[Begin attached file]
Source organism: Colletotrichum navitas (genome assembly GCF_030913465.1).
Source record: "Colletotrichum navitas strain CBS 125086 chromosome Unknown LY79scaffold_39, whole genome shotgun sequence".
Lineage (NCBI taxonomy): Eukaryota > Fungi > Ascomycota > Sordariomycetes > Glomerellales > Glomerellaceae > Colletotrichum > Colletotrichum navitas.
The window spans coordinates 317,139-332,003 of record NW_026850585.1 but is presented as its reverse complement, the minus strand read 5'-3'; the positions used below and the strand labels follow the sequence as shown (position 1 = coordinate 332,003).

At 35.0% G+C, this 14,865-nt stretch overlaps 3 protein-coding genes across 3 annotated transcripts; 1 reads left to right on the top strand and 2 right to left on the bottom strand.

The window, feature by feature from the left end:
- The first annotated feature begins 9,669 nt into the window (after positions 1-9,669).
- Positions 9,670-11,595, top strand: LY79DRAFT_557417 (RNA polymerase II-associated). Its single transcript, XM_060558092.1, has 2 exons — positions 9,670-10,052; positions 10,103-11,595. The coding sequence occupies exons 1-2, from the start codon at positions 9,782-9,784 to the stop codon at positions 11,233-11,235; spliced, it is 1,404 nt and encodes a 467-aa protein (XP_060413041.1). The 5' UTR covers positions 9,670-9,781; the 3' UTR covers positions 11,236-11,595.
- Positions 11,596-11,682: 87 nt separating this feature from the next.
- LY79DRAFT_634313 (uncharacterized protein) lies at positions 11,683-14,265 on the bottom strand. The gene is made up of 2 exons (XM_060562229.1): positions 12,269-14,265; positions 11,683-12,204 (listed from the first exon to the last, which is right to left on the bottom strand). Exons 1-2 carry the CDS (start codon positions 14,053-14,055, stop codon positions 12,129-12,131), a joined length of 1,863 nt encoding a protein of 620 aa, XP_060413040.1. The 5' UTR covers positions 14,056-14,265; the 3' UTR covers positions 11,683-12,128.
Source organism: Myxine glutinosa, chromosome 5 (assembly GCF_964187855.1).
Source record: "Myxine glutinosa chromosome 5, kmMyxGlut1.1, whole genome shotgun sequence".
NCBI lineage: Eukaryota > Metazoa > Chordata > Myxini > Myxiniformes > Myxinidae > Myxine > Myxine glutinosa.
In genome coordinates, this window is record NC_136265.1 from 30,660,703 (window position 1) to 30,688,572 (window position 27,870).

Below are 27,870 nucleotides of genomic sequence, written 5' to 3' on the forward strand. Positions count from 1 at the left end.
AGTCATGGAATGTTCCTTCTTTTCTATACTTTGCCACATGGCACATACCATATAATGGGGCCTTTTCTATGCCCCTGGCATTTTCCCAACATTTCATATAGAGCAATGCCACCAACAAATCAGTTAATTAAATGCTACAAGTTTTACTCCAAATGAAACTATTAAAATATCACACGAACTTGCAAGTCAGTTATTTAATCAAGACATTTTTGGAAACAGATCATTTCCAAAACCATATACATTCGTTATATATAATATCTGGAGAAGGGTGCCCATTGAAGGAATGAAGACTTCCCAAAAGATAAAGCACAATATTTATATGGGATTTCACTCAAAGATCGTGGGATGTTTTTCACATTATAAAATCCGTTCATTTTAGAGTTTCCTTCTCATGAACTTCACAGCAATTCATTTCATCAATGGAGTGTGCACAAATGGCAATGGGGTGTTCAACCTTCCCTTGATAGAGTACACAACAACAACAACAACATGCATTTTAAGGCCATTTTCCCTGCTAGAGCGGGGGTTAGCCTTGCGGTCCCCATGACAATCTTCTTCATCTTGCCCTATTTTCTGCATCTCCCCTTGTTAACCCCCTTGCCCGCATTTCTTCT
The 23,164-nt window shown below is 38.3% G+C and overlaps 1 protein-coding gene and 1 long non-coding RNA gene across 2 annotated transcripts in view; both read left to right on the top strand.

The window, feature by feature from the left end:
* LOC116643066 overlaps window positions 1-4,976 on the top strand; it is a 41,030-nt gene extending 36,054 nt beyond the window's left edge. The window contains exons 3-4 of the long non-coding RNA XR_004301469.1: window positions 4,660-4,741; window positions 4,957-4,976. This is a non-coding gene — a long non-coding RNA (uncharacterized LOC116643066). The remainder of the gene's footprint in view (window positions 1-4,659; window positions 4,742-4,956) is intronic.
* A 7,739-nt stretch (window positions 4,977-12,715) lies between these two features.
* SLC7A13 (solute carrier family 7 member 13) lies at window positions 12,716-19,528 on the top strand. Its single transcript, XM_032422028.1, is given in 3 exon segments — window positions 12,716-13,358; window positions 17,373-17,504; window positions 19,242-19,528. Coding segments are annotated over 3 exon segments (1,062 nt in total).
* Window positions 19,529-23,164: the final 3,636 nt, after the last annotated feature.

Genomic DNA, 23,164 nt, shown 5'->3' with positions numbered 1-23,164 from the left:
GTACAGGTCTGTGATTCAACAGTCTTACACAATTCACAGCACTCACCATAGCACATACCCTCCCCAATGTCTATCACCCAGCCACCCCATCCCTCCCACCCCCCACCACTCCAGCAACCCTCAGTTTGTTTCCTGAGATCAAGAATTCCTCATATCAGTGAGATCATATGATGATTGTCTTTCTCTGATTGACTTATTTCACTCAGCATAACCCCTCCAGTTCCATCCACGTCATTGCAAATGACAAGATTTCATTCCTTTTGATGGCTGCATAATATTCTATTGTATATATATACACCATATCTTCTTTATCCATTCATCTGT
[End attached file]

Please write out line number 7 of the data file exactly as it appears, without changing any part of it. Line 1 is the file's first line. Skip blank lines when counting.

- The first annotated feature begins 9,669 nt into the window (after positions 1-9,669).